Destry Rides Again (1939)
Directed by George Marshall. Starring Marlene Dietrich, Jimmy Stewart, Mischa Auer, Charles Winninger, Brian Donlevy, Una Merkel.
This is my third review of a movie from the five classic Westerns of 1939, the quintet that re-shaped the genre for the next twenty years: Union Pacific, Dodge City, Jesse James, Stagecoach, and the only one that’s an outright comedy, current topic Destry Rides Again. It’s this lightweight take on the fictional West that makes Destry so important. Western comedies were already a common subgenre, but this 1939 star vehicle with the heavy influence of the “screwball” comedy became the standard of humor in the Wild West until Burt Kennedy’s movies in the 1960s.
Destry Rides Again is also the most famous movie based on a novel by Frederick Faust, a.k.a. Max Brand. However, the movie has almost zero connection to Faust’s 1930 novel, to the point that the opening credits say it is only “suggested” by the book, and gives an “original story” credit to Felix Jackson. There’s almost nothing of Faust’s tale of a man avenging himself on the jurors who sent him to jail in the 1939 movie except for the last name of the main character, so I’m not going to mention the novel again. Thanks for reading this paragraph, and I’m sure Faust (who was working in Hollywood at the time) appreciated the paycheck.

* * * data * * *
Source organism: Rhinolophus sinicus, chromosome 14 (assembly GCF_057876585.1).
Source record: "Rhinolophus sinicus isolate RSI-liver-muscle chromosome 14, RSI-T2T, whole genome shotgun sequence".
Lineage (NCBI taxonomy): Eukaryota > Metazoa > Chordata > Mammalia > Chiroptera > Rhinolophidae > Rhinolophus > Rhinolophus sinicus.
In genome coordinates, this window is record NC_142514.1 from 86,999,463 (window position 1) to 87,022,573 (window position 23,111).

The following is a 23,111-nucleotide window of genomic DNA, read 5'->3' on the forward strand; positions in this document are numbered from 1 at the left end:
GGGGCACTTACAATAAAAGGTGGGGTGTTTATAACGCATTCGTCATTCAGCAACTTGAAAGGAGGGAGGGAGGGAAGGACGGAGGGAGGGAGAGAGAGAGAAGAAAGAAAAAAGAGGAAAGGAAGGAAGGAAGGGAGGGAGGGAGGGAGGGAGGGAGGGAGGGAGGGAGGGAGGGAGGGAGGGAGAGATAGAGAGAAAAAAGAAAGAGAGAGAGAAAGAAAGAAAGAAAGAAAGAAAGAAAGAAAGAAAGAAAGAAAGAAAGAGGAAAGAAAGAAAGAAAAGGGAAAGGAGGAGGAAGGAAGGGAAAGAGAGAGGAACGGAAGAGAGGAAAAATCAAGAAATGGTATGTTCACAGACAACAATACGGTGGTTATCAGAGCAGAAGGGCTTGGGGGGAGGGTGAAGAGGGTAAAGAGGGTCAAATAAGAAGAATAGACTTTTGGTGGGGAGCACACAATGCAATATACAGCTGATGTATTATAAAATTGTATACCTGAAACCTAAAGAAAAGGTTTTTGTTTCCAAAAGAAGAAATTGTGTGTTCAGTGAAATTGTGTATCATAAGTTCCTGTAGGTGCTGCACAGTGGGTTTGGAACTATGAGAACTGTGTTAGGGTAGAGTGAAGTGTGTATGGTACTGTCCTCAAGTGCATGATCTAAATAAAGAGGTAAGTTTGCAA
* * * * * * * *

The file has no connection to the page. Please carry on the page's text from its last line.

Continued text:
The reason for making, or strictly speaking re-making, Destry Rides Again was to boost up Marlene Dietrich’s career. The singer-actress was dropping into a low-point after the fiasco of Knight without Armor in 1937. A Western comedy seemed the appropriate material for her, and Universal already owned the rights to the book from their 1932 version starring Tom Mix. The title was dusted off and Dietrich was a given a role to try to recapture the popularity of her 1930 breakthrough film, Der Blaue Engel.